Oracle introduced the “double infringement test” as a way to assess this overlap, and this test has been adopted into IPONZ’s examination practice by its inclusion in the Examination Manual. The key points about this test are:

1. To assess overlap between a claim of a parent and a claim of the divisional, ask whether:

a. An infringement of the claim of the parent would also be an infringement of the claim of the divisional; and
b. An infringement of the claim of the divisional would also be an infringement of the claim of the parent.

2. If the answer to both questions is “yes” then there is impermissible claim overlap.

3. Crucially, the term “an infringement” in the double infringement test is taken to mean “all infringing embodiments” that fall within the scope of the claim, not just any “single infringing embodiment”. If there are infringing embodiments within the scope of one claim which are not within the scope of the other claim, this will not meet both arms of the double infringement test.

The double infringement test applies to all claims in the parent and divisional applications, including both independent and dependent claims.

The Examination Manual also provides a few examples of hypothetical claims that do and don’t fail the double infringement test.

Overlap Can be Resolved By Amending / Withdrawing Accepted Case (Ganymed)

The Ganymed decision has clarified that a parent-divisional claim overlap objection can be addressed in one of three ways:

1. Arguing with the merits of the objection;
2. Amending the claims of the pending application to remove the claim overlap; and
3. Amending the claims of the accepted case, or withdrawing the accepted case.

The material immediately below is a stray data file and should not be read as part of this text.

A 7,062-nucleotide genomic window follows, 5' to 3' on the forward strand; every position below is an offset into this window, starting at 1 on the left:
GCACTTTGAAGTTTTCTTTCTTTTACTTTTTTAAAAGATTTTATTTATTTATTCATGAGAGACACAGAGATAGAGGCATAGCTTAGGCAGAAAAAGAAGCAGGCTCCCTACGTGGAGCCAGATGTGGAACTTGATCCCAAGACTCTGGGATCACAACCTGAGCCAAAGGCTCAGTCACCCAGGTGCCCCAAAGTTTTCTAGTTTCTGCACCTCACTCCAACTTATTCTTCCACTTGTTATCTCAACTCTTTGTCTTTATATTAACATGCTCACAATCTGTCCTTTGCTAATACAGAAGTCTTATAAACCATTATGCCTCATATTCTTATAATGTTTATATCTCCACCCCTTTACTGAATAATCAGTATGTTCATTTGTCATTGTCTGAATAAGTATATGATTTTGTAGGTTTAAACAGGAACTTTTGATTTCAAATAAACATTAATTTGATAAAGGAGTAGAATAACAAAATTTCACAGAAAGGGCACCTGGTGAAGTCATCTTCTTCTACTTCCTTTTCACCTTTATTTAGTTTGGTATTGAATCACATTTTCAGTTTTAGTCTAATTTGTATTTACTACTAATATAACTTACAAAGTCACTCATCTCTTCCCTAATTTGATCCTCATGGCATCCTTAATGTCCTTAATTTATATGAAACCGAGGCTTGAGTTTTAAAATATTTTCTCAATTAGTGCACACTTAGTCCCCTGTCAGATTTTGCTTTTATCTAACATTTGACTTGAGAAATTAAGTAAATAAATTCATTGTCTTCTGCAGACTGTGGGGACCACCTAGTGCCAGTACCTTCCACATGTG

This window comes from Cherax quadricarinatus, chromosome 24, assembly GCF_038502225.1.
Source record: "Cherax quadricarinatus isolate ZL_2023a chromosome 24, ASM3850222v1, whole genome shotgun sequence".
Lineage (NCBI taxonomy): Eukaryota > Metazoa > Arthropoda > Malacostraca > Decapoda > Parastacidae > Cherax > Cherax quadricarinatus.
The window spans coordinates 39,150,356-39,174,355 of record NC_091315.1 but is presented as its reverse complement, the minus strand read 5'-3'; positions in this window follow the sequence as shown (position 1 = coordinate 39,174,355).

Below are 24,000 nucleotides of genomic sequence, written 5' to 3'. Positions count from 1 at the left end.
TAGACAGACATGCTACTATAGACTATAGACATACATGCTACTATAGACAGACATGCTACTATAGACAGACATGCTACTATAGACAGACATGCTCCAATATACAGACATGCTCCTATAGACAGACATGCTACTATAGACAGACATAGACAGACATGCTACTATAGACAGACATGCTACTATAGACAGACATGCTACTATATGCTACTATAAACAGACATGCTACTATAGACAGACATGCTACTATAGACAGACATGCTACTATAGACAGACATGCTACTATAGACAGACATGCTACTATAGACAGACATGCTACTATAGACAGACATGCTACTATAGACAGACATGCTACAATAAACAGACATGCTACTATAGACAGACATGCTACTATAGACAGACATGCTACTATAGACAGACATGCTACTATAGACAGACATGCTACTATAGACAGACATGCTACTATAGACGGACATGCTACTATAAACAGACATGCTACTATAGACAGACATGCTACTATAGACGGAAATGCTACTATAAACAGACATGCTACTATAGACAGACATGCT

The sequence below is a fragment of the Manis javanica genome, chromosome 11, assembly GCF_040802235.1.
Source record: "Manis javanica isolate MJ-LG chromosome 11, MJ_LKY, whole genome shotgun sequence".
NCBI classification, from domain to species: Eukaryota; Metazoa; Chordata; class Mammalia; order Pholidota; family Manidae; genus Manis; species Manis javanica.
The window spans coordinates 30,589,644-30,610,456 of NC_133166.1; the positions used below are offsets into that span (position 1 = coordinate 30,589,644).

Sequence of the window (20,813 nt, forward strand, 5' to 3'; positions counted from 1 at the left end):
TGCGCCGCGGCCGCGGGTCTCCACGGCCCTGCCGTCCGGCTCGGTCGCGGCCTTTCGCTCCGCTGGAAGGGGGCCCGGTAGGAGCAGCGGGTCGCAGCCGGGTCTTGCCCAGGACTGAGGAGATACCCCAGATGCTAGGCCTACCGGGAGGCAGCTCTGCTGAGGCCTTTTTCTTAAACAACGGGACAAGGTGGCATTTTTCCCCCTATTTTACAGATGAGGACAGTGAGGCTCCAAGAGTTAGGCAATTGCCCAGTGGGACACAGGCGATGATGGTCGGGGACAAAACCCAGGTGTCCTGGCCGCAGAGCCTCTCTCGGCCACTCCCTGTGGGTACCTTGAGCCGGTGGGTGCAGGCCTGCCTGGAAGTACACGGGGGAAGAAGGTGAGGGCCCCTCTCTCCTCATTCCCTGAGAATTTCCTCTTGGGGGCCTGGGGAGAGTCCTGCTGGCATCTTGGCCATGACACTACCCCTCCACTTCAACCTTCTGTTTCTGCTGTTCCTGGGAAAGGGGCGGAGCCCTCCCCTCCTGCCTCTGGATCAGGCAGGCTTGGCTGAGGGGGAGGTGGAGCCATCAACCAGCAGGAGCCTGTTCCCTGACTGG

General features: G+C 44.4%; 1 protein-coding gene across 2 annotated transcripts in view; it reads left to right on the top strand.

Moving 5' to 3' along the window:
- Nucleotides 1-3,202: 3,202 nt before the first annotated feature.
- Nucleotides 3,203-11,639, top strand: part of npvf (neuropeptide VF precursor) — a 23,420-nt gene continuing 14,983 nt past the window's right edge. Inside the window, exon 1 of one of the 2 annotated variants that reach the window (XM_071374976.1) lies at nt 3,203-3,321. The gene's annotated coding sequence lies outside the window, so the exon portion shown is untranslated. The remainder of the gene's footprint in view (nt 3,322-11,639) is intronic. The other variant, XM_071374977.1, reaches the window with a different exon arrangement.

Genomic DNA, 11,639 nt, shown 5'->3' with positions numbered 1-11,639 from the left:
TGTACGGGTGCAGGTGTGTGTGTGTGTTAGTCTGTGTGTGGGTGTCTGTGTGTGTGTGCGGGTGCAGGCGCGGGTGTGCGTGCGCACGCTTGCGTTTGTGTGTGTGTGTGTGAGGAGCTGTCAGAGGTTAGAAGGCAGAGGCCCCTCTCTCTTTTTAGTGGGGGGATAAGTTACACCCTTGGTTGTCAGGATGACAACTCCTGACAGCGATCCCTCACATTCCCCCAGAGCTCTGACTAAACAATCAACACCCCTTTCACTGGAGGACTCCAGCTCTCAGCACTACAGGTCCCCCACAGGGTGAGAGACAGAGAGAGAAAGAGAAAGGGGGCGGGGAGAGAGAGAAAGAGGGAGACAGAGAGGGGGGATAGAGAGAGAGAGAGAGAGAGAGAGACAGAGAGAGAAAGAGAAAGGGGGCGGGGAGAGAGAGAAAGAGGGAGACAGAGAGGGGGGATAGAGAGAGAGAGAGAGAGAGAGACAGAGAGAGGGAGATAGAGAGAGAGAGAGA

The change in practice introduced by the Ganymed decision is the addition of option 3 in the list above. This is now an option by which to overcome a claim overlap objection even if the claims of the pending application would have overlapped with the claims of the accepted case as they stood at the time the accepted case was accepted.

Not Limited to Parent and Immediate Divisional

The Examination Manual clarifies that, although regulation 82 refers only to parent and divisional applications, IPONZ will apply the restrictions on claim overlap under this regulation to any two applications in the same divisional family, including “grandparent”, “parent”, “sibling” and “child” applications, i.e. any two applications that are linked by a divisional chain back to the same NZ parent application. 


The effect of these changes to IPONZ’s examination practice is likely to be generally beneficial to patent applicants as the changes allow a greater amount of overlap between parent and divisional applications. Previously, claim overlap would be found wherever the scope of a claim in one application fell wholly within the scope of a claim in its parent/divisional application. Now, claim overlap will only be found where there are two claims that have substantially the same scope.

In addition, these changes align examination of parent-divisional claim overlap in New Zealand much more closely with how this is assessed in major trading partners, including Australia.

For more information please contact us or your usual James & Wells advisor.